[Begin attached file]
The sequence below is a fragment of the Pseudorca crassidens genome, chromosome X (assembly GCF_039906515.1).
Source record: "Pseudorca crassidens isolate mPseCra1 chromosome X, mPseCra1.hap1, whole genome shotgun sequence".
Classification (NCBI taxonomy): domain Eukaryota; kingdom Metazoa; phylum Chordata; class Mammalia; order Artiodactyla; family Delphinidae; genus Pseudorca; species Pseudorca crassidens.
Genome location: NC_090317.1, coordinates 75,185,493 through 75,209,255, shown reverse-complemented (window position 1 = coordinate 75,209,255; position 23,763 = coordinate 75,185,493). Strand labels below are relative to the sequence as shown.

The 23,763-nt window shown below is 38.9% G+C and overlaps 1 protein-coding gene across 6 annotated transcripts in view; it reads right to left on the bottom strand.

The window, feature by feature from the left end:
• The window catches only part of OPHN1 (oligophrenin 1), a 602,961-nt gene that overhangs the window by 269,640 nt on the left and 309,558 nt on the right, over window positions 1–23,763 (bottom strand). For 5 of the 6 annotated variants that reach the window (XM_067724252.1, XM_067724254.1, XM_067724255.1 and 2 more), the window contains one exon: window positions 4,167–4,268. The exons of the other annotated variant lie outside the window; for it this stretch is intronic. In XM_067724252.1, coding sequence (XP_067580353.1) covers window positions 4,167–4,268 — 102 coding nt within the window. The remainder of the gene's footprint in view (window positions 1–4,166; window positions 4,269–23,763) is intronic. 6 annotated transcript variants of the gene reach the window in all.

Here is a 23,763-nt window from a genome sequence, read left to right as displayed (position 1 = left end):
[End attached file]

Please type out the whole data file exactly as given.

The sequence below is a fragment of the Pseudorca crassidens genome, chromosome X (assembly GCF_039906515.1).
Source record: "Pseudorca crassidens isolate mPseCra1 chromosome X, mPseCra1.hap1, whole genome shotgun sequence".
Classification (NCBI taxonomy): domain Eukaryota; kingdom Metazoa; phylum Chordata; class Mammalia; order Artiodactyla; family Delphinidae; genus Pseudorca; species Pseudorca crassidens.
Genome location: NC_090317.1, coordinates 75,185,493 through 75,209,255, shown reverse-complemented (window position 1 = coordinate 75,209,255; position 23,763 = coordinate 75,185,493). Strand labels below are relative to the sequence as shown.

The 23,763-nt window shown below is 38.9% G+C and overlaps 1 protein-coding gene across 6 annotated transcripts in view; it reads right to left on the bottom strand.

The window, feature by feature from the left end:
• The window catches only part of OPHN1 (oligophrenin 1), a 602,961-nt gene that overhangs the window by 269,640 nt on the left and 309,558 nt on the right, over window positions 1–23,763 (bottom strand). For 5 of the 6 annotated variants that reach the window (XM_067724252.1, XM_067724254.1, XM_067724255.1 and 2 more), the window contains one exon: window positions 4,167–4,268. The exons of the other annotated variant lie outside the window; for it this stretch is intronic. In XM_067724252.1, coding sequence (XP_067580353.1) covers window positions 4,167–4,268 — 102 coding nt within the window. The remainder of the gene's footprint in view (window positions 1–4,166; window positions 4,269–23,763) is intronic. 6 annotated transcript variants of the gene reach the window in all.

Here is a 23,763-nt window from a genome sequence, read left to right as displayed (position 1 = left end):